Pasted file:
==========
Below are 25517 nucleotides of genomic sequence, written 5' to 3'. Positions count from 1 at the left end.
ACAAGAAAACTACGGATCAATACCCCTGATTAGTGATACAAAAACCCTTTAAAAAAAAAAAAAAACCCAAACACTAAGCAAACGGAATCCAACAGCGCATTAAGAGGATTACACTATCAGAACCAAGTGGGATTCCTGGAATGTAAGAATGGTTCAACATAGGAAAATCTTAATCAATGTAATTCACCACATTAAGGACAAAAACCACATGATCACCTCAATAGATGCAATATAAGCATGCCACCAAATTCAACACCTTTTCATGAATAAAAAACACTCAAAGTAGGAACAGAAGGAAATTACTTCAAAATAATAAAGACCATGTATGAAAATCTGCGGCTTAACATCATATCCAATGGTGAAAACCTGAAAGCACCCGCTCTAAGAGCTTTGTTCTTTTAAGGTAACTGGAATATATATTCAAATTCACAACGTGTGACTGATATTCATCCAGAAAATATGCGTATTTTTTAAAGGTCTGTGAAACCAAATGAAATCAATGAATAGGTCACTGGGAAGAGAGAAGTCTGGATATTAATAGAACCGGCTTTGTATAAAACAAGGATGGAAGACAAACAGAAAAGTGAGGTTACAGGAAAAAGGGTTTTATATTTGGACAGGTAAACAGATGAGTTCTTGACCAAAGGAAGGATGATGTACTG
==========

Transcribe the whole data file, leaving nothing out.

Below are 25517 nucleotides of genomic sequence, written 5' to 3'. Positions count from 1 at the left end.
ACAAGAAAACTACGGATCAATACCCCTGATTAGTGATACAAAAACCCTTTAAAAAAAAAAAAAAACCCAAACACTAAGCAAACGGAATCCAACAGCGCATTAAGAGGATTACACTATCAGAACCAAGTGGGATTCCTGGAATGTAAGAATGGTTCAACATAGGAAAATCTTAATCAATGTAATTCACCACATTAAGGACAAAAACCACATGATCACCTCAATAGATGCAATATAAGCATGCCACCAAATTCAACACCTTTTCATGAATAAAAAACACTCAAAGTAGGAACAGAAGGAAATTACTTCAAAATAATAAAGACCATGTATGAAAATCTGCGGCTTAACATCATATCCAATGGTGAAAACCTGAAAGCACCCGCTCTAAGAGCTTTGTTCTTTTAAGGTAACTGGAATATATATTCAAATTCACAACGTGTGACTGATATTCATCCAGAAAATATGCGTATTTTTTAAAGGTCTGTGAAACCAAATGAAATCAATGAATAGGTCACTGGGAAGAGAGAAGTCTGGATATTAATAGAACCGGCTTTGTATAAAACAAGGATGGAAGACAAACAGAAAAGTGAGGTTACAGGAAAAAGGGTTTTATATTTGGACAGGTAAACAGATGAGTTCTTGACCAAAGGAAGGATGATGTACTG